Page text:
Saturday, June 30, 2007

Well, that was a big success

A mere six months after the beginning of Clear Channel's purge of liberal talk from their Ohio stations, it looks like the move has more or less backfired.

And in Cincinnati, the much-ballyhooed replacement for progressive talk is already out the door.

WSAI, which dumped liberal talk in December for what appeared to be a rather half-assed 'advice talk' format, evidently realized that the move was a spectacular failure. In essence, nobody really gave a shit about the new format, especially advertisers. What's next? Come Monday, say hello to ESPN1360. Yes, you read that right. WSAI, which actually found a little stability, though far from spectacular ratings with progressive talk, will now shift to the 'AM radio band-aid,' namely sports off the satellite. They've already got WCKY ("The Homer"), which has a mostly local presentation, lots of play-by-play and overnight brokered religious shows. And they had to steal the ESPN affiliation from a little AM station outside Cincy. The new ESPN1360 gives WCKY a complimentary signal and gives would-be competitors less of a reason to compete with their own sports formats (after all, cluster-based radio ownership has more or less evolved into some sort of chess game).

The outgoing format, dubbed "The Source" was a disaster in the making. After Clark Howard, Dr. Laura, Dr. Joy Brown and a few local gardening/car repair shows, there just wasn't enough stuff to put on the air. The solution? Rerun Clark Howard's show the next day. In morning drive. Ugh. And add that famed how-to guy Neal Boortz at night. Needless to say, there were likely more birds hovering around the tower than there were listeners hearing this boring train wreck. Needless to say, The Source was a dud.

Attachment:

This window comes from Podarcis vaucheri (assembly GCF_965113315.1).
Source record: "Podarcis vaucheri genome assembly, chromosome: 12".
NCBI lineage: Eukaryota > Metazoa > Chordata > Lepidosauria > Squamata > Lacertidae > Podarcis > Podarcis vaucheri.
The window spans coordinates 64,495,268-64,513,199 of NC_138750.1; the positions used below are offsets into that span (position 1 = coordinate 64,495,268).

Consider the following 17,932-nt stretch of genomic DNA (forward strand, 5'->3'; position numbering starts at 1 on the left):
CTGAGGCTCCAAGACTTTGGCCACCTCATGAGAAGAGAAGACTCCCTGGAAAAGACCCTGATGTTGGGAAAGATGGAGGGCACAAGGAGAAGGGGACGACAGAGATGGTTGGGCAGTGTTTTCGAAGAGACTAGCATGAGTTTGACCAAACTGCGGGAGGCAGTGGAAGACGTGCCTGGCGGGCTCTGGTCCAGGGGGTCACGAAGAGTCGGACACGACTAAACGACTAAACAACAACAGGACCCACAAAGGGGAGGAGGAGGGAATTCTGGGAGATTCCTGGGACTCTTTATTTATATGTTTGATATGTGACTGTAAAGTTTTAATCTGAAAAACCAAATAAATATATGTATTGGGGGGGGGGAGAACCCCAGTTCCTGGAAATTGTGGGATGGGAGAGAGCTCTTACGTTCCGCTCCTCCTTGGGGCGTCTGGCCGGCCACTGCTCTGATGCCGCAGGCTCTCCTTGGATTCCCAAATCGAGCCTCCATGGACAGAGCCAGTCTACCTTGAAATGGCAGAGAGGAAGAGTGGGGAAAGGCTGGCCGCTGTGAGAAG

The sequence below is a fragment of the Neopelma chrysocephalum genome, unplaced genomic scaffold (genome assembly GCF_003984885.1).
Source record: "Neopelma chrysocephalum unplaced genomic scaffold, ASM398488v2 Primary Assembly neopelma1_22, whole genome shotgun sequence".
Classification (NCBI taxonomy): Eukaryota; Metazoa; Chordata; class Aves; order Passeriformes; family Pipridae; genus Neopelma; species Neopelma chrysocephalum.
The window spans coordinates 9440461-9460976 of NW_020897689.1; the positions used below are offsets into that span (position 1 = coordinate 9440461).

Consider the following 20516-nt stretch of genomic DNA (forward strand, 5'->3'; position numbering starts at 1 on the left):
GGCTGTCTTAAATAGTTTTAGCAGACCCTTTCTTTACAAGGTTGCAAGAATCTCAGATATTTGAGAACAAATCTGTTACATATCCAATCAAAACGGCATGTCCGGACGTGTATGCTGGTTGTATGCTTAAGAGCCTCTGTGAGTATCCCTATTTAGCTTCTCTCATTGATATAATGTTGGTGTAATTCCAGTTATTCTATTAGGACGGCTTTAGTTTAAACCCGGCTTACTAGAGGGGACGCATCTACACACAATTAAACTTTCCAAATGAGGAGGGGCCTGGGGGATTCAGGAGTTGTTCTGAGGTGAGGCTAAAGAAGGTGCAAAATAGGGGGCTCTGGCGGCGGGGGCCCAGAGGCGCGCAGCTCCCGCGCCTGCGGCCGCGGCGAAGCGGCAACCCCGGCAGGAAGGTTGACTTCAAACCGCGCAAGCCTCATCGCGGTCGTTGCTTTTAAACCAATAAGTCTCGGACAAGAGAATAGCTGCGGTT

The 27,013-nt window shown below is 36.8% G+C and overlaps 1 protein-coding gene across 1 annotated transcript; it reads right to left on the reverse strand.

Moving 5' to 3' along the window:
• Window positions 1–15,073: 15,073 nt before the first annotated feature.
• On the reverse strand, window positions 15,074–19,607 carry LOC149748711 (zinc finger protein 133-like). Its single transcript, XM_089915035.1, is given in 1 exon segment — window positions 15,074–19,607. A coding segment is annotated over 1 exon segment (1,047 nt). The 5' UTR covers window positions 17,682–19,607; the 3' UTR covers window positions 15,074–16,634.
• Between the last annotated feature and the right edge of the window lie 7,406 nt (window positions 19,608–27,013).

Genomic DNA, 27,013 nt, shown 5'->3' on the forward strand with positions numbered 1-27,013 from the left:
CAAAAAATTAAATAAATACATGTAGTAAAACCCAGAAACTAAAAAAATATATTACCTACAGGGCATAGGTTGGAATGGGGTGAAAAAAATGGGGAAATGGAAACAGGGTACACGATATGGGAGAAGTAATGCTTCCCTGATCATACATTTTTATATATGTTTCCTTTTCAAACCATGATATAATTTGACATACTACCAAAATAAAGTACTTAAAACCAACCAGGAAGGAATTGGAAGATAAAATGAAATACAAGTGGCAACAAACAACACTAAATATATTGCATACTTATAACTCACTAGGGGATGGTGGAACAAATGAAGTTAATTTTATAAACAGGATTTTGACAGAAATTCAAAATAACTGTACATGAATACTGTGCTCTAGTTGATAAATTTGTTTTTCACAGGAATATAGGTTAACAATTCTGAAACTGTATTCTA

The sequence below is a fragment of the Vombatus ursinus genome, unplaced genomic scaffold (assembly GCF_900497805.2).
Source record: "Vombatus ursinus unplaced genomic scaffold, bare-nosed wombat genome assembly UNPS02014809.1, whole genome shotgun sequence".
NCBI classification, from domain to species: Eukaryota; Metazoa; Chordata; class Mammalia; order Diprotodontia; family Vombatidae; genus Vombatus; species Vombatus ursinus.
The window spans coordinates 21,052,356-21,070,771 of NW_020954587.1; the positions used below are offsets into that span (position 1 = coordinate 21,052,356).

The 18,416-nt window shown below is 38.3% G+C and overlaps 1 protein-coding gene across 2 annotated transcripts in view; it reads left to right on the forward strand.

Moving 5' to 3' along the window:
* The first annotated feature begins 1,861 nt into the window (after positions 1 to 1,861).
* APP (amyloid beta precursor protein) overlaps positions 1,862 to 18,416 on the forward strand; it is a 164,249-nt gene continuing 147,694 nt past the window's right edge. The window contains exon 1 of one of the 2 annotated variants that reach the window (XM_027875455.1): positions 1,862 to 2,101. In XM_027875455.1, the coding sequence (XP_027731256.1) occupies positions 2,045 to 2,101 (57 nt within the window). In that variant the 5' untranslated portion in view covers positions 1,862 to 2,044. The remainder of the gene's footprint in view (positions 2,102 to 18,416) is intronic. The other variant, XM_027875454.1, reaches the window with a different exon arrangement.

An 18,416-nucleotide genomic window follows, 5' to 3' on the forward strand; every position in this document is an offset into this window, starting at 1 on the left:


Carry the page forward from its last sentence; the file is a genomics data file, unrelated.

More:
Up I-71 in Columbus, the replacement for the old WTPG was third-tier conservotalk as WYTS. After progressive talk actually put the 1230 frequency on the map for the first time since their Top 40 heyday as WCOL and got somewhat decent ratings (relatively speaking), WYTS is languishing at the bottom of the ratings heap. That is, when it actually does show up on the list.

WARF in Akron was the third Ohio Clear Channel to ditch the format. Overall ratings are down by half, but it's too soon to really tell what's going on there. Besides, sports talk is one of those formats that are ratings-proof, since they superserve a narrow demographic. Which makes it attractive to near-invisible AM stations. They don't have to show up in the ratings.

Perhaps they should all just turn off their transmitters and save the electricity.


Missy said...

>Perhaps they should all just turn off their transmitters and save the electricity

Better yet, Clear Channel should sell these placeholder stations to some mom and pop owners who will provide competent management and promote the product.

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